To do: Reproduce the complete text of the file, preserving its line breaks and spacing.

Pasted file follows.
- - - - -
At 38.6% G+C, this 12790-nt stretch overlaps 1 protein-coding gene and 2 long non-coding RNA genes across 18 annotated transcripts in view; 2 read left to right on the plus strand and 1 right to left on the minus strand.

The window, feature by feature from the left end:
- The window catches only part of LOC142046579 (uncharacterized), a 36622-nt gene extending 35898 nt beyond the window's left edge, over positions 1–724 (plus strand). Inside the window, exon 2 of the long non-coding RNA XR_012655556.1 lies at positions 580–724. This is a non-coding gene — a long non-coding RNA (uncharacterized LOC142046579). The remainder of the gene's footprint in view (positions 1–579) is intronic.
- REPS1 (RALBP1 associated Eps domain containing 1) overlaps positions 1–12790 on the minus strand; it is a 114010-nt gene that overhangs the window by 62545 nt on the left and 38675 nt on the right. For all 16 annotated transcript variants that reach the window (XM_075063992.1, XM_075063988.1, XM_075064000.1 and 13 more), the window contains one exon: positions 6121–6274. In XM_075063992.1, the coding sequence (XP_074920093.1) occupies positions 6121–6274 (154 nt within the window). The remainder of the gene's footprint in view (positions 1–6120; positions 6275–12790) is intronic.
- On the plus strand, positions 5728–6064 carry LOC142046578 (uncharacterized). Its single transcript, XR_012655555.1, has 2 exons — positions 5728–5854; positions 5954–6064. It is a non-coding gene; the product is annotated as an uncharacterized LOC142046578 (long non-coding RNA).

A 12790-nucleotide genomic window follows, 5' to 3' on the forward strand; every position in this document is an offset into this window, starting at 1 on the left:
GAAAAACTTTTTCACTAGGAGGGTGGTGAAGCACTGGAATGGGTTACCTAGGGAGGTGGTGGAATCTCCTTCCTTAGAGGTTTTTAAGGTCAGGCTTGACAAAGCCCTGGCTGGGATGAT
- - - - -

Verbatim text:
At 38.6% G+C, this 12790-nt stretch overlaps 1 protein-coding gene and 2 long non-coding RNA genes across 18 annotated transcripts in view; 2 read left to right on the plus strand and 1 right to left on the minus strand.

The window, feature by feature from the left end:
- The window catches only part of LOC142046579 (uncharacterized), a 36622-nt gene extending 35898 nt beyond the window's left edge, over positions 1–724 (plus strand). Inside the window, exon 2 of the long non-coding RNA XR_012655556.1 lies at positions 580–724. This is a non-coding gene — a long non-coding RNA (uncharacterized LOC142046579). The remainder of the gene's footprint in view (positions 1–579) is intronic.
- REPS1 (RALBP1 associated Eps domain containing 1) overlaps positions 1–12790 on the minus strand; it is a 114010-nt gene that overhangs the window by 62545 nt on the left and 38675 nt on the right. For all 16 annotated transcript variants that reach the window (XM_075063992.1, XM_075063988.1, XM_075064000.1 and 13 more), the window contains one exon: positions 6121–6274. In XM_075063992.1, the coding sequence (XP_074920093.1) occupies positions 6121–6274 (154 nt within the window). The remainder of the gene's footprint in view (positions 1–6120; positions 6275–12790) is intronic.
- On the plus strand, positions 5728–6064 carry LOC142046578 (uncharacterized). Its single transcript, XR_012655555.1, has 2 exons — positions 5728–5854; positions 5954–6064. It is a non-coding gene; the product is annotated as an uncharacterized LOC142046578 (long non-coding RNA).

A 12790-nucleotide genomic window follows, 5' to 3' on the forward strand; every position in this document is an offset into this window, starting at 1 on the left:
GAAAAACTTTTTCACTAGGAGGGTGGTGAAGCACTGGAATGGGTTACCTAGGGAGGTGGTGGAATCTCCTTCCTTAGAGGTTTTTAAGGTCAGGCTTGACAAAGCCCTGGCTGGGATGAT